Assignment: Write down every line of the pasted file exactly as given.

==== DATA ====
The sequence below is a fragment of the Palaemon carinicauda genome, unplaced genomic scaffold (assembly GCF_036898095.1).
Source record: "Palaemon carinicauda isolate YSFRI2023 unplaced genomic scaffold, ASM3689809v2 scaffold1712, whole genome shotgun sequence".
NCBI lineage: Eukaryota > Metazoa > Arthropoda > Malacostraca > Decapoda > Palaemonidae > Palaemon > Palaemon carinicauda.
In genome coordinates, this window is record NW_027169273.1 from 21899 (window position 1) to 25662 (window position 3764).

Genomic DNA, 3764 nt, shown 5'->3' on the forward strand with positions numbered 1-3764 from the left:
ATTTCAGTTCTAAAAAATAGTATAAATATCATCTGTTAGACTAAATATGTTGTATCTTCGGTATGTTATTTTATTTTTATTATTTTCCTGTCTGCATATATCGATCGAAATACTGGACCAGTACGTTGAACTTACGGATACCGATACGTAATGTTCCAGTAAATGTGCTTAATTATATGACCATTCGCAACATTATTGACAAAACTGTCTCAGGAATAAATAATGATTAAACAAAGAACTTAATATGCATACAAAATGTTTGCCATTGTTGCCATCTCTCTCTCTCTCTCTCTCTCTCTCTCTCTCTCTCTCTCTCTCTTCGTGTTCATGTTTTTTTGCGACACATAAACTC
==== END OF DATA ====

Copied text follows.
The sequence below is a fragment of the Palaemon carinicauda genome, unplaced genomic scaffold (assembly GCF_036898095.1).
Source record: "Palaemon carinicauda isolate YSFRI2023 unplaced genomic scaffold, ASM3689809v2 scaffold1712, whole genome shotgun sequence".
NCBI lineage: Eukaryota > Metazoa > Arthropoda > Malacostraca > Decapoda > Palaemonidae > Palaemon > Palaemon carinicauda.
In genome coordinates, this window is record NW_027169273.1 from 21899 (window position 1) to 25662 (window position 3764).

Genomic DNA, 3764 nt, shown 5'->3' on the forward strand with positions numbered 1-3764 from the left:
ATTTCAGTTCTAAAAAATAGTATAAATATCATCTGTTAGACTAAATATGTTGTATCTTCGGTATGTTATTTTATTTTTATTATTTTCCTGTCTGCATATATCGATCGAAATACTGGACCAGTACGTTGAACTTACGGATACCGATACGTAATGTTCCAGTAAATGTGCTTAATTATATGACCATTCGCAACATTATTGACAAAACTGTCTCAGGAATAAATAATGATTAAACAAAGAACTTAATATGCATACAAAATGTTTGCCATTGTTGCCATCTCTCTCTCTCTCTCTCTCTCTCTCTCTCTCTCTCTCTCTCTCTTCGTGTTCATGTTTTTTTGCGACACATAAACTC